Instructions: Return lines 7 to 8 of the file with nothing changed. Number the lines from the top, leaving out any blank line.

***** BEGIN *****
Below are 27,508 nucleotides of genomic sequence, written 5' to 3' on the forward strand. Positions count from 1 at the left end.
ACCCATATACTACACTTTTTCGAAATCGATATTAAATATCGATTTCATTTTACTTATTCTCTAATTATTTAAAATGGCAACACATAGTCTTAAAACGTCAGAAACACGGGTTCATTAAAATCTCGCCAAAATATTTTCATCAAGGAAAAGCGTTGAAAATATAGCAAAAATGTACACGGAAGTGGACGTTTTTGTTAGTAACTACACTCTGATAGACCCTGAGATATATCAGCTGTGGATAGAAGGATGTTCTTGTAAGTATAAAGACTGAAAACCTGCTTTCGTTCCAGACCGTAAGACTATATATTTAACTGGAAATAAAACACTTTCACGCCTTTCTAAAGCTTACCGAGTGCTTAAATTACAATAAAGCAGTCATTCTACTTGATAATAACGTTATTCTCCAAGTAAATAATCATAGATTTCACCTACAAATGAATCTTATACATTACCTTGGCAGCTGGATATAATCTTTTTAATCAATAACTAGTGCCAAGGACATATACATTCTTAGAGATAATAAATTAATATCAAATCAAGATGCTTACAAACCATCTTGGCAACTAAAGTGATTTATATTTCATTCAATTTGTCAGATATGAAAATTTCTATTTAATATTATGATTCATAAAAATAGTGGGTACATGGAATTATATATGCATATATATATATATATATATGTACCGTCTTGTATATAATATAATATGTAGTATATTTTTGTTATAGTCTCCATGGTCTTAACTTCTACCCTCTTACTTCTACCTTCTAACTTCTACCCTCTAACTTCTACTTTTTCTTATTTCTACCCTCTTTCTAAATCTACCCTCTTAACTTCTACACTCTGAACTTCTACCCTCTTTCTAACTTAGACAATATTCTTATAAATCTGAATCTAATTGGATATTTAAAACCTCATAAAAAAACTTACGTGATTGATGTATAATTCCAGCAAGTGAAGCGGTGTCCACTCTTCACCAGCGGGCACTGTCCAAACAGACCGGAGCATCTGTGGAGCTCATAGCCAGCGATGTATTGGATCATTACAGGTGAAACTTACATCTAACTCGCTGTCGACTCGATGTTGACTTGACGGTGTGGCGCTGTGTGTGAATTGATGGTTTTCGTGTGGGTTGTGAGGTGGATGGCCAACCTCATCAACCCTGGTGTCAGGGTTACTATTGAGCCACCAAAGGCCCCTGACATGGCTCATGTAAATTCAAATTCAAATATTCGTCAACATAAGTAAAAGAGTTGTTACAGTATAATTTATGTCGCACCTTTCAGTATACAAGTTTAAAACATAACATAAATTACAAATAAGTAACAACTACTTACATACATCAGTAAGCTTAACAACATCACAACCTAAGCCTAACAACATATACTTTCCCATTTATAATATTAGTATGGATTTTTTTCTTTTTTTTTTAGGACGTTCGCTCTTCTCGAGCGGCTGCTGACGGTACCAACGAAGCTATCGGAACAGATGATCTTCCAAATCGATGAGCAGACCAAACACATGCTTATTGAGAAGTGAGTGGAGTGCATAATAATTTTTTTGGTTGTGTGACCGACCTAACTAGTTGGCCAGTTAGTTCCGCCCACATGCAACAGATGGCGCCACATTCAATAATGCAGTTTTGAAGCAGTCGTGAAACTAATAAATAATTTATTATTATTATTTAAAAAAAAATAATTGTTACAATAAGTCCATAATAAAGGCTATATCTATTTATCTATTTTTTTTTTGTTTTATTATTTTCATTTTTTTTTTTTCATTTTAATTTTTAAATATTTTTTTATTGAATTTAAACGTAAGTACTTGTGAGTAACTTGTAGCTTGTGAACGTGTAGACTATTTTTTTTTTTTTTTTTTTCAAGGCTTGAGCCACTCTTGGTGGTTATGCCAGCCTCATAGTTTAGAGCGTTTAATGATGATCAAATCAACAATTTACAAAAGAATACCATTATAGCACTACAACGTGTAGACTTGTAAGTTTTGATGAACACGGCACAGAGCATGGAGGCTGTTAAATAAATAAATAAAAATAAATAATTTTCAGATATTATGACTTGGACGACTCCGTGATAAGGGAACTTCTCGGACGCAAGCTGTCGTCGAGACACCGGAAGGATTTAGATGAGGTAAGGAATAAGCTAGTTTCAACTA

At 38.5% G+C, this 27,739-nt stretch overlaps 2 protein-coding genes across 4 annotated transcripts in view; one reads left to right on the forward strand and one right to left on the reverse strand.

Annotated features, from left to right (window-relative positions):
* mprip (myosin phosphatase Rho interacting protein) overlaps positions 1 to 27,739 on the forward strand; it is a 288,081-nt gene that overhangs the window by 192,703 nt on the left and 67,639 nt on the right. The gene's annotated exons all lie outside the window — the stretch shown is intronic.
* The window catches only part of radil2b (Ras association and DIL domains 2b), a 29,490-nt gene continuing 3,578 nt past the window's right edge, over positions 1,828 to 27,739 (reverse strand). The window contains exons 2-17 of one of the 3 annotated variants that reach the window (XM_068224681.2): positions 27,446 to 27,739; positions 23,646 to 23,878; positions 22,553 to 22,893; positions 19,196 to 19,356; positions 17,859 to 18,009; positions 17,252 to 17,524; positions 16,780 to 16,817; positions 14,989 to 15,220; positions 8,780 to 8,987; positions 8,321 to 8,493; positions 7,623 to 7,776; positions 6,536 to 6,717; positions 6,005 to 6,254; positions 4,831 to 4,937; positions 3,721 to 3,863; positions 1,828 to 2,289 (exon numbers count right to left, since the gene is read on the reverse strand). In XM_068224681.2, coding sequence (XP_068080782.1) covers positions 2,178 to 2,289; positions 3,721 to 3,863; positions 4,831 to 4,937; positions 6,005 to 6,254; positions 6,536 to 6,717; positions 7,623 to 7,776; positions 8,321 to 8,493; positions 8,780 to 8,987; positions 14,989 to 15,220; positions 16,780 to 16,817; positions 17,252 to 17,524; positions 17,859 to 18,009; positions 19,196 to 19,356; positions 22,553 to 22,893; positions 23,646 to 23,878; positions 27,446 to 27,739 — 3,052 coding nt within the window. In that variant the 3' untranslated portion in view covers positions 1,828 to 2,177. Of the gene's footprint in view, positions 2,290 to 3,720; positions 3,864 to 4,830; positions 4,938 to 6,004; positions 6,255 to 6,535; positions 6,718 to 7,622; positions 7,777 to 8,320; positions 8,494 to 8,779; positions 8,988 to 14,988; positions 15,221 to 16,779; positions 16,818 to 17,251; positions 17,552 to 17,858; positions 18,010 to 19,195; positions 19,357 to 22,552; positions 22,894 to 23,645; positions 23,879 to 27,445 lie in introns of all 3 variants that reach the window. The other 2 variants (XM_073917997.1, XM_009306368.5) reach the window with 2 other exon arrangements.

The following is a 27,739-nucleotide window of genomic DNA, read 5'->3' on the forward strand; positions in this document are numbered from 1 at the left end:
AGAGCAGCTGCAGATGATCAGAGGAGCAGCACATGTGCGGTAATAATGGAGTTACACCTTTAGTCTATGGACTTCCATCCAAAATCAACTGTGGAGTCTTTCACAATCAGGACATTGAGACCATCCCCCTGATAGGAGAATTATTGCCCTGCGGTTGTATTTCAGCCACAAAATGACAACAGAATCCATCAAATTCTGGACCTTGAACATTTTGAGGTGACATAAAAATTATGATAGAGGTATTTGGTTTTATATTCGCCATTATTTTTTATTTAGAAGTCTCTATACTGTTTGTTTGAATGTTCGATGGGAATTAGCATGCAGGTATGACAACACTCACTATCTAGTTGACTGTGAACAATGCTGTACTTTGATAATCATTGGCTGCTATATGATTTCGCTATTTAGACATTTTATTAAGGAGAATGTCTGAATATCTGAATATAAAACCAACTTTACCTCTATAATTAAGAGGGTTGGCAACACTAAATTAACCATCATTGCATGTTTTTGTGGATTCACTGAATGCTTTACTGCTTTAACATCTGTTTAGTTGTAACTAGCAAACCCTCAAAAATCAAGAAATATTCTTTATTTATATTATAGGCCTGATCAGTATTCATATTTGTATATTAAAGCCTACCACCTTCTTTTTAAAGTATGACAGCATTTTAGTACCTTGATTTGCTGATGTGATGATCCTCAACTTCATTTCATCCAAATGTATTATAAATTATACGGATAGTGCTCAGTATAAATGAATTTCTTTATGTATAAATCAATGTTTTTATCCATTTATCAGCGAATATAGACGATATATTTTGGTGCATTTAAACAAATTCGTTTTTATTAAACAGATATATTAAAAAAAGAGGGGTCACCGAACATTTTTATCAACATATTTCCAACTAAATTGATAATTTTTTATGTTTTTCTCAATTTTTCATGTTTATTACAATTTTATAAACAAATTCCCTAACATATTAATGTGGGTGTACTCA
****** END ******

The following is a 27,739-nucleotide window of genomic DNA, read 5'->3' on the forward strand; positions in this document are numbered from 1 at the left end:
AGAGCAGCTGCAGATGATCAGAGGAGCAGCACATGTGCGGTAATAATGGAGTTACACCTTTAGTCTATGGACTTCCATCCAAAATCAACTGTGGAGTCTTTCACAATCAGGACATTGAGACCATCCCCCTGATAGGAGAATTATTGCCCTGCGGTTGTATTTCAGCCACAAAATGACAACAGAATCCATCAAATTCTGGACCTTGAACATTTTGAGGTGACATAAAAATTATGATAGAGGTATTTGGTTTTATATTCGCCATTATTTTTTATTTAGAAGTCTCTATACTGTTTGTTTGAATGTTCGATGGGAATTAGCATGCAGGTATGACAACACTCACTATCTAGTTGACTGTGAACAATGCTGTACTTTGATAATCATTGGCTGCTATATGATTTCGCTATTTAGACATTTTATTAAGGAGAATGTCTGAATATCTGAATATAAAACCAACTTTACCTCTATAATTAAGAGGGTTGGCAACACTAAATTAACCATCATTGCATGTTTTTGTGGATTCACTGAATGCTTTACTGCTTTAACATCTGTTTAGTTGTAACTAGCAAACCCTCAAAAATCAAGAAATATTCTTTATTTATATTATAGGCCTGATCAGTATTCATATTTGTATATTAAAGCCTACCACCTTCTTTTTAAAGTATGACAGCATTTTAGTACCTTGATTTGCTGATGTGATGATCCTCAACTTCATTTCATCCAAATGTATTATAAATTATACGGATAGTGCTCAGTATAAATGAATTTCTTTATGTATAAATCAATGTTTTTATCCATTTATCAGCGAATATAGACGATATATTTTGGTGCATTTAAACAAATTCGTTTTTATTAAACAGATATATTAAAAAAAGAGGGGTCACCGAACATTTTTATCAACATATTTCCAACTAAATTGATAATTTTTTATGTTTTTCTCAATTTTTCATGTTTATTACAATTTTATAAACAAATTCCCTAACATATTAATGTGGGTGTACTCA